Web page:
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From "Devaraj Das (JIRA)" <j...@apache.org>
Subject [jira] Updated: (HADOOP-249) Improving Map -> Reduce performance and Task JVM reuse
Date Sun, 14 Sep 2008 14:41:44 GMT

     [ https://issues.apache.org/jira/browse/HADOOP-249?page=com.atlassian.jira.plugin.system.issuetabpanels:all-tabpanel

Devaraj Das updated HADOOP-249:

    Attachment: 249-with-jvmID.patch

Here is a patch that addresses the task logs issue. In short the patch has the following:
1) Addition of queues in the tasktracker for maps and reduces where a new task is queued up.
When a slot becomes free a task is pulled from one of the relevant queues and initialized/launched

2) When a tasktracker reports with tasks in COMMIT_PENDING status, it could be given a new
task. This new task would be queued up at the tasktracker and launched only when the task
doing the commit finishes. 
3) JvmManager is the class that keeps track of running JVMs and tasks running on the JVMs.
When a JVM exits the appropriate task (if any was being run by the JVM) is failed. 
4) New task state has been added for signifying INITIALIZED and ready to run. Till a task
is initialized (like task locallization, distributed cache init, etc.,) a JVM is not given
5) The log handling is done this way:
   - I have a small indirection file, which I call index.log, in each attempt dir. Let's say
that the JVM for attempt_1_1
     also runs attempt_foo_bar. The index.log file in the directory attempt_foo_bar would
look like: 
         LOG_DIR: attempt_1_1
         STDOUT: <start of stdout for attempt_foo_bar in the stdout file in attempt_1_1
directory> <length>
         SYSLOG: <similar to above>
         STDERR: <similar to above>
   - I create this log.index file at task startup, and have a thread to continously update
the lengths of the log files
     so that one can see the logs of a running task.
   - I modified tools like TaskLog.Reader to go through this indirection when someone asks
for the log files.      
6) A new class JVMId has been created to create/identify JVM IDs instead of plain integers.
(Arun had requested for this offline)

Have tested large sort with this patch.

The only thing remaining is the handling of the workDir for tasks (that has things like Distributed
Cache symlinks). I am going to address that in the next patch very shortly.

Would really appreciate a review on this one.

> Improving Map -> Reduce performance and Task JVM reuse
> ------------------------------------------------------
>                 Key: HADOOP-249
>                 URL: https://issues.apache.org/jira/browse/HADOOP-249
>             Project: Hadoop Core
>          Issue Type: Improvement
>          Components: mapred
>    Affects Versions: 0.3.0
>            Reporter: Benjamin Reed
>            Assignee: Devaraj Das
>         Attachments: 249-3.patch, 249-with-jvmID.patch, 249.1.patch, 249.2.patch, disk_zoom.patch,
image001.png, task_zoom.patch
> These patches are really just to make Hadoop start trotting. It is still at least an
order of magnitude slower than it should be, but I think these patches are a good start.
> I've created two patches for clarity. They are not independent, but could easily be made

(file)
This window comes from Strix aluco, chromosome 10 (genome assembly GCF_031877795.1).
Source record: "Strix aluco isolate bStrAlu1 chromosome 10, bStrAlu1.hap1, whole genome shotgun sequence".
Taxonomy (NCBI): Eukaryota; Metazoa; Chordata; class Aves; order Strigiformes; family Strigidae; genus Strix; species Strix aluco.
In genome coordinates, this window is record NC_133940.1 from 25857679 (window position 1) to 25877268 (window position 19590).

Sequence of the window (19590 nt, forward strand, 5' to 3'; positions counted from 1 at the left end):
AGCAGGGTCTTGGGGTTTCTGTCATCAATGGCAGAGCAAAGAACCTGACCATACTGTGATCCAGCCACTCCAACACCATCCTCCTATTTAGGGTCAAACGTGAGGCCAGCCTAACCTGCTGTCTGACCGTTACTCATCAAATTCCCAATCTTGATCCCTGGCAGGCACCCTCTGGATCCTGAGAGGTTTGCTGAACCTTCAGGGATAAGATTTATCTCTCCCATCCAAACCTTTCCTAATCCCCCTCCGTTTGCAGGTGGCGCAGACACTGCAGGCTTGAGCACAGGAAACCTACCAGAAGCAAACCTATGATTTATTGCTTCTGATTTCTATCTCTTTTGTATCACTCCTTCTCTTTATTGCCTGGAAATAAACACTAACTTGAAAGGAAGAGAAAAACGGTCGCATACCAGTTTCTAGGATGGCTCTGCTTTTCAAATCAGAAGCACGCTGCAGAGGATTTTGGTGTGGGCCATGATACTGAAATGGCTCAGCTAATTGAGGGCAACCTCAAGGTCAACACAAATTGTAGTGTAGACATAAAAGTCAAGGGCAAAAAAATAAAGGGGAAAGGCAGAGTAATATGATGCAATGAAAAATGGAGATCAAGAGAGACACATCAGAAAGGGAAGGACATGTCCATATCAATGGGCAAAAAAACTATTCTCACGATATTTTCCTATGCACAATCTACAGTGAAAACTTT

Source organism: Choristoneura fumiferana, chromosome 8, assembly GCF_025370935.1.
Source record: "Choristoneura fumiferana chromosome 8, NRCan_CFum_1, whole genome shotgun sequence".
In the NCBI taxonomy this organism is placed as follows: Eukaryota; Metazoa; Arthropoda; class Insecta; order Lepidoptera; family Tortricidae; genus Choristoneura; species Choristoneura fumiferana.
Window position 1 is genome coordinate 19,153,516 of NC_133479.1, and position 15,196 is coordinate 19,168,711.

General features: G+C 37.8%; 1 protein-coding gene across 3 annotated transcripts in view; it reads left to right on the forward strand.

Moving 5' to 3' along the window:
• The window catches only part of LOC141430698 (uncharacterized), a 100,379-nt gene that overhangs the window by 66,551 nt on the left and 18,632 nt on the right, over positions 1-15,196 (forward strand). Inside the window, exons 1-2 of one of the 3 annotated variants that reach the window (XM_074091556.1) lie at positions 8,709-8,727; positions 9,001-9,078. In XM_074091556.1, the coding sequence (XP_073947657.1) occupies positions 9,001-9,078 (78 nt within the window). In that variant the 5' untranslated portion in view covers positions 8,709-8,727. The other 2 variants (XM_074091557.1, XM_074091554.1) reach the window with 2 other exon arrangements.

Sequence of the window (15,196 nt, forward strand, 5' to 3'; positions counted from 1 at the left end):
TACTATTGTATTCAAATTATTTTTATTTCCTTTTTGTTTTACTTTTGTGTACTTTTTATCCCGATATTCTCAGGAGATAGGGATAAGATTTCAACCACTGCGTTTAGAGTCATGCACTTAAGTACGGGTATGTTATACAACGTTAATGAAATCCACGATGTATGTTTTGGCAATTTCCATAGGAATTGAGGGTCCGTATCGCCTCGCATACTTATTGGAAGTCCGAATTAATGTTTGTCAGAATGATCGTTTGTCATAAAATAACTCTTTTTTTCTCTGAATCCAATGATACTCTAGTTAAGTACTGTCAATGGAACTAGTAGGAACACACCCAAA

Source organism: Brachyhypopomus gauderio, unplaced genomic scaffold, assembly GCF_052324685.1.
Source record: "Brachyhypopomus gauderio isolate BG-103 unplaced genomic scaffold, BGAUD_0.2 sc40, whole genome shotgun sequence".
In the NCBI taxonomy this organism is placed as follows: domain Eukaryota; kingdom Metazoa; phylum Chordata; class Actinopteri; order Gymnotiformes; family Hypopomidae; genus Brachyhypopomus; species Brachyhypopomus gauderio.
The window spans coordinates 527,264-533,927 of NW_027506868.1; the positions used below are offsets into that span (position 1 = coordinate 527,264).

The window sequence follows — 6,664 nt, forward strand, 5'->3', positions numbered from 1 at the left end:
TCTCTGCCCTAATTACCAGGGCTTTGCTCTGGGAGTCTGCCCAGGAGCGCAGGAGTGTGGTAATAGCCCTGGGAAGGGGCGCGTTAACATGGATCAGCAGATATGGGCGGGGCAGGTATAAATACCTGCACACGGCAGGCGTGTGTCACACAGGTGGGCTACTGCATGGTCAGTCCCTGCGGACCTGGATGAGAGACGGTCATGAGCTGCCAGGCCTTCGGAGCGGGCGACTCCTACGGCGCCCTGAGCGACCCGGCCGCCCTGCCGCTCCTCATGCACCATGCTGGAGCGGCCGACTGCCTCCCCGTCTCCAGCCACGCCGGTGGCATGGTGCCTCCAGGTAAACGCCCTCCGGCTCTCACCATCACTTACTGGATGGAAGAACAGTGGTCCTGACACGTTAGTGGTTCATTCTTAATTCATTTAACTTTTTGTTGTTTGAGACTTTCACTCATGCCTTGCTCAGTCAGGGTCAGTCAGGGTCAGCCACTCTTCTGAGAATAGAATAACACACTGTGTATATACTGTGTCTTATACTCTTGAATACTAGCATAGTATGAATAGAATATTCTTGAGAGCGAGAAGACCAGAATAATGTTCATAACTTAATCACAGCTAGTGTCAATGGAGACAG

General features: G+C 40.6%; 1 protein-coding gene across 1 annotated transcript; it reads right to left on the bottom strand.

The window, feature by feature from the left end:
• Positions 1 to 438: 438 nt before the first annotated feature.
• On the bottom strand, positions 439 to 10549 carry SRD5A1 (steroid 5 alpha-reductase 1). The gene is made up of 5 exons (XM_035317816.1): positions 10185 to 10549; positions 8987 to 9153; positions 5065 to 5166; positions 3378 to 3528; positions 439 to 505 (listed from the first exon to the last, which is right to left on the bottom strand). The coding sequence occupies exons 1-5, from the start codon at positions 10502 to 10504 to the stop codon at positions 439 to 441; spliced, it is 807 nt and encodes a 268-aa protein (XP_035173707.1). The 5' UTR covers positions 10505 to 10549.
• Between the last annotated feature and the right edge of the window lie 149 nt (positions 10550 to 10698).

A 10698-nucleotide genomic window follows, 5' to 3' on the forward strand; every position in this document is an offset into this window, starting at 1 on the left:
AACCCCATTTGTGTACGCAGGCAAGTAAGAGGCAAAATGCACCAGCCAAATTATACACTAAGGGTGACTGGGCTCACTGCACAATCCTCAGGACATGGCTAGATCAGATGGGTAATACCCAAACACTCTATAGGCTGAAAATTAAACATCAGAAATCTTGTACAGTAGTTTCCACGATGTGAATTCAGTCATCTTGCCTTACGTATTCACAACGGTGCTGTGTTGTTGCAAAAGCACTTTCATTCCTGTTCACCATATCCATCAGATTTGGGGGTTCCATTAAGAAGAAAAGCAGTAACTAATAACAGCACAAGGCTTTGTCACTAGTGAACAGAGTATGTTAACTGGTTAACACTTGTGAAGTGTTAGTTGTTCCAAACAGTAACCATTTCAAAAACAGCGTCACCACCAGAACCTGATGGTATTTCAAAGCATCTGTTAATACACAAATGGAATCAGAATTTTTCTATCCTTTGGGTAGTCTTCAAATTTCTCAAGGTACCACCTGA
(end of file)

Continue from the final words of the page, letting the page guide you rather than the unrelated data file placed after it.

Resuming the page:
> The disk-zoom patch is a performance trifecta: less disk IO, less disk space, less CPU,
and overall a tremendous improvement. The patch is based on the following observation: every
piece of data from a map hits the disk once on the mapper, and 3 (+plus sorting) times on
the reducer. Further, the entire input for the reduce step is sorted together maximizing the
sort time. This patch causes:
> 1)  the mapper to sort the relatively small fragments at the mapper which causes two
hits to the disk, but they are smaller files.
> 2) the reducer copies the map output and may merge (if more than 100 outputs are present)
with a couple of other outputs at copy time. No sorting is done since the map outputs are
> 3) the reducer  will merge the map outputs on the fly in memory at reduce time.
> I'm attaching the performance graph (with just the disk-zoom patch) to show the results.
This benchmark uses a random input and null output to remove any DFS performance influences.
The cluster of 49 machines I was running on had limited disk space, so I was only able to
run to a certain size on unmodified Hadoop. With the patch we use 1/3 the amount of disk space.
> The second patch allows the task tracker to reuse processes to avoid the over-head of
starting the JVM. While JVM startup is relatively fast, restarting a Task causes disk IO and
DFS operations that have a negative impact on the rest of the system. When a Task finishes,
rather than exiting, it reads the next task to run from stdin. We still isolate the Task runtime
from TaskTracker, but we only pay the startup penalty once.
> This second patch also fixes two performance issues not related to JVM reuse. (The reuse
just makes the problems glaring.) First, the JobTracker counts all jobs not just the running
jobs to decide the load on a tracker. Second, the TaskTracker should really ask for a new
Task as soon as one finishes rather than wait the 10 secs.
> I've been benchmarking the code alot, but I don't have access to a really good cluster
to try the code out on, so please treat it as experimental. I would love to feedback.
> There is another obvious thing to change: ReduceTasks should start after the first batch
of MapTasks complete, so that 1) they have something to do, and 2) they are running on the
fastest machines.

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